2020 Theses Doctoral
Three Essays on Firms and Institutions in Developing Countries
This dissertation examines how firm-specific behavior concerning factors of production is shaped by institutional constraints in development countries. The initial two chapters analyze how firms in Brazil compensate workers for their labor: the first centers on the role of the collective bargaining framework, and the second quantifies the impact of firms on the racial wage gap. The final chapter focuses on firms' use of credit for working capital in response to disruptive periods of violence during Mexico's Drug War.
Firms compensate workers not only with wages, but also with other job characteristics that the labor literature broadly refers to as amenities. However, it is hard to study amenity compensation because we rarely observe variation in amenities across establishments in some systematic way. One exception is the comprehensive set of amenities codified in the text of collective bargaining agreements (CBAs) that unions negotiate with employers. In chapter 1, I leverage a reform that automatically extended all existing CBAs in Brazil to analyze the impact of this new collective bargaining framework on firm compensation, as measured by wages and amenities, as well as subsequent selection effects in the workforce. To quantify the value workers place on amenities secured by unions, I measure how textual elements in CBAs influence an establishment's ability to poach workers from other employers, conditional on wages, using data on the universe of CBAs merged with an administrative linked employer-employee dataset. I find that automatic extensions increase compensation by 1.6-3.8% when unions are strong---an effect that is driven by additional amenities whose value more than offsets foregone wage gains. These changes in compensation lead to an increase in hiring concentrated among low-skill workers, implying an elasticity of labor supply to the affected firms of around 2. Further evidence suggest that unions reduce compensation inequality within establishments.
While union-driven changes to firm compensation can lead to an influx of low skill workers, how firms select and pay workers can have important consequences for wage disparities between groups. In Chapter 2 (work co-authored with François Gerard, Edson Severnini, and David Card), we measure the effects of firms' employment and wage setting policies on racial pay differences in Brazil. We find that nonwhites are less likely to work at firms that pay more to all race groups. This sorting pattern explains about 20% of the white-nonwhite wage gap for both genders. Moreover, the pay premiums offered by different employers are also compressed for nonwhites relative to whites. This within-firm differential wage setting contributes another 5% of the overall gap. We then explore to what extent the under-representation of nonwhites at higher-paying firms is due to the selective skill mix at these workplaces. Using a counterfactual based on the observed skill distribution at each firm and the nonwhite shares in different skill groups in the local labor market, we conclude that assortative matching accounts for about two- thirds of the underrepresentation gap for both men and women. The remainder reflects an unexplained preference for white workers at higher-paying firms. Interestingly, the wage losses associated with unexplained sorting and differential wage setting are largest for nonwhites with the highest levels of general skills. This suggests that the allocative costs of race-based preferences may be relatively large in Brazil.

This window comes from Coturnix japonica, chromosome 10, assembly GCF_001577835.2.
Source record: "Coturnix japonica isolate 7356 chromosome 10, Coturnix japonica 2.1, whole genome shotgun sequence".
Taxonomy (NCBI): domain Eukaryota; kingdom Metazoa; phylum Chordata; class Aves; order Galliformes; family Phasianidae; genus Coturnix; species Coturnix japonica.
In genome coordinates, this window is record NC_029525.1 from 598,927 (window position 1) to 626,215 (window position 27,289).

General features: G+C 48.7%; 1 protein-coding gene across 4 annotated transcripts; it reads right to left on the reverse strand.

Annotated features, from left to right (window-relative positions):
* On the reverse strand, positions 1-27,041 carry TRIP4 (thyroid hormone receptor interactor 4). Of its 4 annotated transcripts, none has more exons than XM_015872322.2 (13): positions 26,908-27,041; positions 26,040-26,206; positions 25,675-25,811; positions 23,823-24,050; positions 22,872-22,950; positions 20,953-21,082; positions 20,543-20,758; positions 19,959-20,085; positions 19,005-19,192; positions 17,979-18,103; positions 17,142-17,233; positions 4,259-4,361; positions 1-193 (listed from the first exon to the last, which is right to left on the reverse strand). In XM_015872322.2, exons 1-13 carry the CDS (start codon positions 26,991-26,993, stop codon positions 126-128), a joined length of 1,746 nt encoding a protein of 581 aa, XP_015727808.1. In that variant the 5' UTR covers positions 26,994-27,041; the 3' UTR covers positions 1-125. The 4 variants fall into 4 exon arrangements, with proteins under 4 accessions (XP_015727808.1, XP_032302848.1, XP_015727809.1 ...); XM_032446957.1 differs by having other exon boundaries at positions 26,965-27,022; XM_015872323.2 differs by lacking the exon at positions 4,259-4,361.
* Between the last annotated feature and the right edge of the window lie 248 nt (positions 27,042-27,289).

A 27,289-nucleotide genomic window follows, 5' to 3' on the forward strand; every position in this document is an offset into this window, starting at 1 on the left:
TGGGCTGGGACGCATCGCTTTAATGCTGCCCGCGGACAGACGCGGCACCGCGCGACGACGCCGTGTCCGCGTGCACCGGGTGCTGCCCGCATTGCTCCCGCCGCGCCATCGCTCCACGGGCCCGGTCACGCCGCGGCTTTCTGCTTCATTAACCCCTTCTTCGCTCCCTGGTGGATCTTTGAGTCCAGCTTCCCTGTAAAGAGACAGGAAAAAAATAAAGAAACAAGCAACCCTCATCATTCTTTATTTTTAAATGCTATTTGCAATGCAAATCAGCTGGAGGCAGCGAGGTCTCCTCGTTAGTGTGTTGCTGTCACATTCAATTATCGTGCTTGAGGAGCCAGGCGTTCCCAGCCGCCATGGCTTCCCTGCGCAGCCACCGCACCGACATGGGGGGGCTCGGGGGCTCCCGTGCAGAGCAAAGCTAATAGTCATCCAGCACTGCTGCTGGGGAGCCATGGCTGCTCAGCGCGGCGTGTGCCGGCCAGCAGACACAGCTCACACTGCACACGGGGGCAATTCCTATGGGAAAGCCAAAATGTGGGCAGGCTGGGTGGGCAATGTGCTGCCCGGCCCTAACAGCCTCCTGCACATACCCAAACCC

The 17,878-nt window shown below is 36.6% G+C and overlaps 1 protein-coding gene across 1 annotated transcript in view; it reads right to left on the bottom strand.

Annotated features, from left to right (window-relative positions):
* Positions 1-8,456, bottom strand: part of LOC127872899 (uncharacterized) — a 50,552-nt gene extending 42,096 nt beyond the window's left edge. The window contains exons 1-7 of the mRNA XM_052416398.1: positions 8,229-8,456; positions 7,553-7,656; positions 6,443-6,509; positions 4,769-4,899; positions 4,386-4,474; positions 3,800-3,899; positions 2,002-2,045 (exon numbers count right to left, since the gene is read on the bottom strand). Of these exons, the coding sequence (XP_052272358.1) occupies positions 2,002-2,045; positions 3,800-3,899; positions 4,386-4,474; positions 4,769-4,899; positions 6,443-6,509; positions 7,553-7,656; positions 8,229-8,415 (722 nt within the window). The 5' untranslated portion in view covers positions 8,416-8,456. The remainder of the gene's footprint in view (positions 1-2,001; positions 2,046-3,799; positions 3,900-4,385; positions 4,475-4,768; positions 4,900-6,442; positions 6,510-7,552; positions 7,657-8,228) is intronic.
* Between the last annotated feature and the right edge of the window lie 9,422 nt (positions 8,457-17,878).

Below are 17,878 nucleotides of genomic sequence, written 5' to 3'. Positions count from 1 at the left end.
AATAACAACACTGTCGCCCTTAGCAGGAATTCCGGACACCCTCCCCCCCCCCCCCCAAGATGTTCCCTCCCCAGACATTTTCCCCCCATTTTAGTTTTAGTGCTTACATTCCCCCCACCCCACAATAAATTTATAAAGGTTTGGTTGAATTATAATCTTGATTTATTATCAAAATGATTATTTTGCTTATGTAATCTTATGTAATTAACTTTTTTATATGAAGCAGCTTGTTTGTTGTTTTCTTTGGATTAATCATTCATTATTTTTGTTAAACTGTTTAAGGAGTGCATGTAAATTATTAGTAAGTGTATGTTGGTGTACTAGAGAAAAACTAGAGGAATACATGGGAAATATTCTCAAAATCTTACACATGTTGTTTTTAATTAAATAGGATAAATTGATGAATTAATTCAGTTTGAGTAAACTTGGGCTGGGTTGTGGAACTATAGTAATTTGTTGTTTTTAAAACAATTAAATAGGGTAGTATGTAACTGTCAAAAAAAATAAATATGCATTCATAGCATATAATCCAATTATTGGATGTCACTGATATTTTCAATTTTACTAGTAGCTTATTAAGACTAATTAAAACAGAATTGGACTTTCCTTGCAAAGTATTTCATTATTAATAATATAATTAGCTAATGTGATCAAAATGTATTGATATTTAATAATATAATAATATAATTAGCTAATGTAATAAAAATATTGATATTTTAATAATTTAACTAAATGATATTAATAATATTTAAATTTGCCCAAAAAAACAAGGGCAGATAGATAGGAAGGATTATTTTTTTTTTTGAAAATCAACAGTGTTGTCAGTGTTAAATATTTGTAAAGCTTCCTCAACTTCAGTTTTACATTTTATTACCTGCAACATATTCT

The first two chapters reveal that firms exercise some discretion over compensation and hiring within the context of institutions such as collective bargaining and nondiscrimination laws. But firms are also constrained by other institutions in how they carry out their day-to-day activities. In particular, the capacity of the State to exercise control over the legitimate use of force promotes the fundamental trust required between agents to make welfare-enhancing transactions. In Chapter 3, I analyze how drug-related violence affects credit use by micro and small enterprises (MSEs). Leveraging administrative data on working capital credit lines issued to MSEs in Mexico, I exploit geographic variation in homicide rates as well as exogenous kingpin captures to identify the causal effects of violence on credit use. I find that firms significantly increase the amounts drawn from their credit lines after experiencing violence shocks. More credit use could be motivated by rising short-term liquidity needs (distress story) or increasing risk of holding cash (substitution story). Rising default probabilities indicate signs of distress, although heterogeneity analyses reveal cash-for-credit substitution among non-revolving borrowers. I also find evidence that rising liquidity needs among distressed MSEs are likely driven by decreased economic activity rather than theft or extortion. As such, this paper highlights the important role that financial products play in terms of helping firms absorb violence shocks as well as providing safe alternatives to cash holdings under insecure environments.
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More About This Work
- Academic Units
- Thesis Advisors
- Naidu, Suresh
- Ph.D., Columbia University
- Published Here
- July 1, 2020